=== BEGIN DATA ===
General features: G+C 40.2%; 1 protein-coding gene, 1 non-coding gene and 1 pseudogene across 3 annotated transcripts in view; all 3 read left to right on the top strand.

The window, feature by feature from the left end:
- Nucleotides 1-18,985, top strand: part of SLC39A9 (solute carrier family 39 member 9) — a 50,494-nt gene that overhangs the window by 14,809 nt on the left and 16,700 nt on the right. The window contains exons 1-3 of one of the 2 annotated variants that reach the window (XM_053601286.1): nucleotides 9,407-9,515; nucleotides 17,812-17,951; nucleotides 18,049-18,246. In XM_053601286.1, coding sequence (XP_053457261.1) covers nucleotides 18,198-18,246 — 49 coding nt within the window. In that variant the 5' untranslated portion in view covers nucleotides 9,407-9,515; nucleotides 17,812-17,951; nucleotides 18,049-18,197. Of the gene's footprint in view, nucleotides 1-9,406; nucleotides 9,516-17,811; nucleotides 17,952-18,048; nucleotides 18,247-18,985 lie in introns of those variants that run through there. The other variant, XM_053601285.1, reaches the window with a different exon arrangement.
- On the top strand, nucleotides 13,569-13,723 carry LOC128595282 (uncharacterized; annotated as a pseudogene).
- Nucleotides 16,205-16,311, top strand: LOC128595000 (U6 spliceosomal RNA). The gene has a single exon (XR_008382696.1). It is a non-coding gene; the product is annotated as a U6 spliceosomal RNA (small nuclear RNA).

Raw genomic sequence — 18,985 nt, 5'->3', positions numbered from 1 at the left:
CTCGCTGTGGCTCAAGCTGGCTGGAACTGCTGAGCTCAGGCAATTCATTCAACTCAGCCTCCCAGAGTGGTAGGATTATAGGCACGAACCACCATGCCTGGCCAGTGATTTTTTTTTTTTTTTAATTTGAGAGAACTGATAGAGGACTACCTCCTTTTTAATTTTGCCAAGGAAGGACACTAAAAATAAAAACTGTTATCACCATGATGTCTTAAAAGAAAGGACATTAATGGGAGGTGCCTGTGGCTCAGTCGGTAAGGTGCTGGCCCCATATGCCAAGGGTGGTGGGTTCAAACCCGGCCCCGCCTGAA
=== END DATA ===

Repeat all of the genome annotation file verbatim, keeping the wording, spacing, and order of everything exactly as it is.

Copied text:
General features: G+C 40.2%; 1 protein-coding gene, 1 non-coding gene and 1 pseudogene across 3 annotated transcripts in view; all 3 read left to right on the top strand.

The window, feature by feature from the left end:
- Nucleotides 1-18,985, top strand: part of SLC39A9 (solute carrier family 39 member 9) — a 50,494-nt gene that overhangs the window by 14,809 nt on the left and 16,700 nt on the right. The window contains exons 1-3 of one of the 2 annotated variants that reach the window (XM_053601286.1): nucleotides 9,407-9,515; nucleotides 17,812-17,951; nucleotides 18,049-18,246. In XM_053601286.1, coding sequence (XP_053457261.1) covers nucleotides 18,198-18,246 — 49 coding nt within the window. In that variant the 5' untranslated portion in view covers nucleotides 9,407-9,515; nucleotides 17,812-17,951; nucleotides 18,049-18,197. Of the gene's footprint in view, nucleotides 1-9,406; nucleotides 9,516-17,811; nucleotides 17,952-18,048; nucleotides 18,247-18,985 lie in introns of those variants that run through there. The other variant, XM_053601285.1, reaches the window with a different exon arrangement.
- On the top strand, nucleotides 13,569-13,723 carry LOC128595282 (uncharacterized; annotated as a pseudogene).
- Nucleotides 16,205-16,311, top strand: LOC128595000 (U6 spliceosomal RNA). The gene has a single exon (XR_008382696.1). It is a non-coding gene; the product is annotated as a U6 spliceosomal RNA (small nuclear RNA).

Raw genomic sequence — 18,985 nt, 5'->3', positions numbered from 1 at the left:
CTCGCTGTGGCTCAAGCTGGCTGGAACTGCTGAGCTCAGGCAATTCATTCAACTCAGCCTCCCAGAGTGGTAGGATTATAGGCACGAACCACCATGCCTGGCCAGTGATTTTTTTTTTTTTTTAATTTGAGAGAACTGATAGAGGACTACCTCCTTTTTAATTTTGCCAAGGAAGGACACTAAAAATAAAAACTGTTATCACCATGATGTCTTAAAAGAAAGGACATTAATGGGAGGTGCCTGTGGCTCAGTCGGTAAGGTGCTGGCCCCATATGCCAAGGGTGGTGGGTTCAAACCCGGCCCCGCCTGAA